People On My Facebook

16 May

People on my Facebook surprise me, sometimes they amaze me. Some of them make me very proud, some make me laugh.

I have artists and craftists on my Facebook. They sing, they play, they take pictures, they write, they sew, they paint, they draw, they do stand up. They are a bunch of coolies that I’ve met in squares, in schools and through other people. I normally appreciate their dedication and I smile when I see their passions grow. Especially when I remember how we shared more or less embarrassing moments or how I saw them outgrow their insecurities as years went by.

I have haters on my Facebook. The object of their hate varies from babies to religion, from Obama to healthcare, from vaccinations to non organic food. Sometimes I wonder how what they loathe became so incredibly impossible to overcome that they have to share their indignation with the world multiple times a day. Surely they must have spent 12 hours on a plane with a screaming infant, or maybe the said infant assaulted them in the middle of the street. Maybe Obama ruined their life and stole their dog.

I have runners on my Facebook. By the time I’ve kept up with their last half marathon, they already went all the way around the world and back. I have fitness fans who remind me every day of how lazy I am and how some day I will die miserable and alone, all because I haven’t done those 200 squats that are going to make my butt fly.

People on my Facebook complain a lot, but mostly, they consider themselves blessed. I certainly know how blessed they are because they spend a good amount of their days counting their blessings. Blessing number one, blessing number two, blessing number three. I can picture them writing down every single reason why they are so blessed. The way I see it, trips often bless them, so do kids, so does that hour of cardio or the fact they’re breathing.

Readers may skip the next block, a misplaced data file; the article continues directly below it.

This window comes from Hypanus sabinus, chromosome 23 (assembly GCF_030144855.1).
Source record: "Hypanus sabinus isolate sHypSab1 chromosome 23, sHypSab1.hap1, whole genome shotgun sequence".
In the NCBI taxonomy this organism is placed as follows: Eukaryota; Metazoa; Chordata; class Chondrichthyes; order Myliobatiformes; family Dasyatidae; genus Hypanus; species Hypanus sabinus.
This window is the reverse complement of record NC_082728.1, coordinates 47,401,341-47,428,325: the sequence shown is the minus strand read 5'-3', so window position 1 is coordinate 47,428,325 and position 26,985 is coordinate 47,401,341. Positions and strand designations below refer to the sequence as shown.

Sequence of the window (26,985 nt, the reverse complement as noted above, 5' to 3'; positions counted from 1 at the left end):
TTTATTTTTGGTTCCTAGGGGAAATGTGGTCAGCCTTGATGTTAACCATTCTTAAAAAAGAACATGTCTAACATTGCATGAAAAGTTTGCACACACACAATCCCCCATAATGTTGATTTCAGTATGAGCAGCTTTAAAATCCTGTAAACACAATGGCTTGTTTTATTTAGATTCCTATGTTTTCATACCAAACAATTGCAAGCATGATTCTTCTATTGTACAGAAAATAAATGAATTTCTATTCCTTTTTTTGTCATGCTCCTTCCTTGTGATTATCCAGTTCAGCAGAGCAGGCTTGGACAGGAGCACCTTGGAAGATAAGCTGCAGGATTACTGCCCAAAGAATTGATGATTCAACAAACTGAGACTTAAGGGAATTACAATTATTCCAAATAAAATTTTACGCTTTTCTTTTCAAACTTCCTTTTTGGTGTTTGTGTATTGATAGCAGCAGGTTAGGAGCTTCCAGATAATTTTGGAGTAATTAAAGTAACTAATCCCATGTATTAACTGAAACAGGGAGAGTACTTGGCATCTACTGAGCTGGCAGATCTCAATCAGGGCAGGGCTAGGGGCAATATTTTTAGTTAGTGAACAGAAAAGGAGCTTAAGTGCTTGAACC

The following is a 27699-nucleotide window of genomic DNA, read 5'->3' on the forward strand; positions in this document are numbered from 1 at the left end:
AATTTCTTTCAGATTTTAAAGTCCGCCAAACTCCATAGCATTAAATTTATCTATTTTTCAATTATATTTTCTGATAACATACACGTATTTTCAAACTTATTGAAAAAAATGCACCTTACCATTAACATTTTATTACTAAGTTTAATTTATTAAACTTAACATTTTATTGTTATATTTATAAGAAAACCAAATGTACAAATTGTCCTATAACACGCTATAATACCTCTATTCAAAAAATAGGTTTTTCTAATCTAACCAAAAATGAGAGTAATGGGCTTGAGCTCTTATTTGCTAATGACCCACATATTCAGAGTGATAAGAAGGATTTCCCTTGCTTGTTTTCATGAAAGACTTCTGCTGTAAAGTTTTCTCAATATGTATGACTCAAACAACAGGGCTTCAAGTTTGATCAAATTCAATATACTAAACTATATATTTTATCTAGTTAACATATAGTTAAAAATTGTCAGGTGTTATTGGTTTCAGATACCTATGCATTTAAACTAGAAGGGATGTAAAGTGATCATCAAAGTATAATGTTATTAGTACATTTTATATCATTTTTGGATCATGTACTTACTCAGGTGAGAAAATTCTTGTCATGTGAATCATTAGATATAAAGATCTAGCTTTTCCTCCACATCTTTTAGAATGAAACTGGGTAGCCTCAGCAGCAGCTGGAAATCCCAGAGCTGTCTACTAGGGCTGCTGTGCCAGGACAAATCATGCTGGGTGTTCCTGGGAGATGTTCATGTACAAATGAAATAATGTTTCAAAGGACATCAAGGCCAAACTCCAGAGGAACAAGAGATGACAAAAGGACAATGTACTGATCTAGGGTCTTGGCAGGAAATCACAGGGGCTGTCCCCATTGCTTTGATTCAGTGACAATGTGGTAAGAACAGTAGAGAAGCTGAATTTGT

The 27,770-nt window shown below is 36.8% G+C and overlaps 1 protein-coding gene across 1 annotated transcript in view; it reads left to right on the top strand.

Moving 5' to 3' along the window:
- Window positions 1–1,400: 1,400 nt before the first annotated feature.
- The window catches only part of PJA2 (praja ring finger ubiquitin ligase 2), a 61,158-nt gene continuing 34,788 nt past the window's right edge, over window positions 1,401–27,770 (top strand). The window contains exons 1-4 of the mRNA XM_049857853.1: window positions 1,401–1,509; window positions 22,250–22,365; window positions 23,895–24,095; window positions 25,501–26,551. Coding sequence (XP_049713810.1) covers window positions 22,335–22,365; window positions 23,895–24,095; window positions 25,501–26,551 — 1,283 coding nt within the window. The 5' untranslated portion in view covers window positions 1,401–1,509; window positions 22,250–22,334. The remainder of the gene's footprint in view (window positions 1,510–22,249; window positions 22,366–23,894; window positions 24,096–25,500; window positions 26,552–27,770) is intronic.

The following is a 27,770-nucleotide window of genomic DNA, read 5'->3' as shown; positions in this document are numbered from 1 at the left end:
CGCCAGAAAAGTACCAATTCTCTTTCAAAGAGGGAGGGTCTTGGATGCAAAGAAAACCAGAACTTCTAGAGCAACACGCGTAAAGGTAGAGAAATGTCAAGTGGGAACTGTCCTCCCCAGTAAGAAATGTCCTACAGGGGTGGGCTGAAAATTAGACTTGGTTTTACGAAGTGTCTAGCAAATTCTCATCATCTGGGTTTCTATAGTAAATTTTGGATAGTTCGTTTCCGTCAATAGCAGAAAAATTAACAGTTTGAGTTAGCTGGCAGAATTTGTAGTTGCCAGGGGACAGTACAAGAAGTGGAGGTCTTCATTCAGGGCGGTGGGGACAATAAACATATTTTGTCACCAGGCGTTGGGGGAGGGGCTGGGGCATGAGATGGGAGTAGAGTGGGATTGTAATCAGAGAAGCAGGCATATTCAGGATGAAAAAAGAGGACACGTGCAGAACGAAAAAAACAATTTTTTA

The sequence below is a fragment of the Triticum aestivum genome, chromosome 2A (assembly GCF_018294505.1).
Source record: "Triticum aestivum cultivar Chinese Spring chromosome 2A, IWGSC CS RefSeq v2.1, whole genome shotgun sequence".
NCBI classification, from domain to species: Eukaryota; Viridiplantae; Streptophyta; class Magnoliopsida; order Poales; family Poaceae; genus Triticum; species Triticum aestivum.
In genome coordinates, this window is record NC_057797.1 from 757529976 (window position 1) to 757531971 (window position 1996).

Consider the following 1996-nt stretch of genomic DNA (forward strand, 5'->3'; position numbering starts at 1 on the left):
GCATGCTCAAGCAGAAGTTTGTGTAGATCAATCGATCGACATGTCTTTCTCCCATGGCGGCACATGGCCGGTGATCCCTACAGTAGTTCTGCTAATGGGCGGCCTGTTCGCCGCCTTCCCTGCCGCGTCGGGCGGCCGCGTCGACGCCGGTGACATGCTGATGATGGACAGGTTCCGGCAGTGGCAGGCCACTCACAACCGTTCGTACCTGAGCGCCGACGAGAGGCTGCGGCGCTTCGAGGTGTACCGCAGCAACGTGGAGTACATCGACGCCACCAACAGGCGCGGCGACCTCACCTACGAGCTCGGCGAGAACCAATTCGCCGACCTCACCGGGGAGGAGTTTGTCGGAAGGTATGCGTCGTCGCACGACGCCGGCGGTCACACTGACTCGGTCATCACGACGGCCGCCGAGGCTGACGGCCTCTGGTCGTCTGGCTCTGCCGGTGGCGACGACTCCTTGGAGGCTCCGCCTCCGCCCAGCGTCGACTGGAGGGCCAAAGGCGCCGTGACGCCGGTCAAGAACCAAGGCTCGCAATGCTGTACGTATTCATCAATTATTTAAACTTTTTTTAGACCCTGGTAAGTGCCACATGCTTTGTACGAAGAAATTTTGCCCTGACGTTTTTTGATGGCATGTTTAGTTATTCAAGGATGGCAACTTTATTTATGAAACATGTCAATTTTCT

I have girls on my Facebook. They take tons of pictures and they make sure we always see them. At times they wear make up, at times they don’t, but they never forget to keep their mouth closed and very tight, in any new shot.

People on my Facebook can be nice, sometimes.


The TV Show Paradox

6 May

The main problem with tv-shows is that you grow old while you’re watching fake people grow old themselves, in the bodies of the actors who portray them, that is.

In the boredom represented by this place and in the wonderful exhaustion of these motherly days, I’ve gone metaphorically back to those grey days when all I did was translate pieces of ancient Greek into an Italian that nobody really speaks (because the golden rule of learning how to translate from a dead language to one that is alive is to keep the shit real and to transpose everything into its literal meaning, that’s a rule that can never be applied anywhere else, both in life and in languages: end of parenthesis).

As I was saying, I went back to watching a shameful amount of tv crap, because by the time my daughter is finally taking her afternoon nap, I’m ready to turn my brain off and drool in the nothingness of a 20 minute episode of whatever I can put my eyes on (not every show is a waste of time, mind you. Scrubs opened some hidden door of perception to me, when I was young).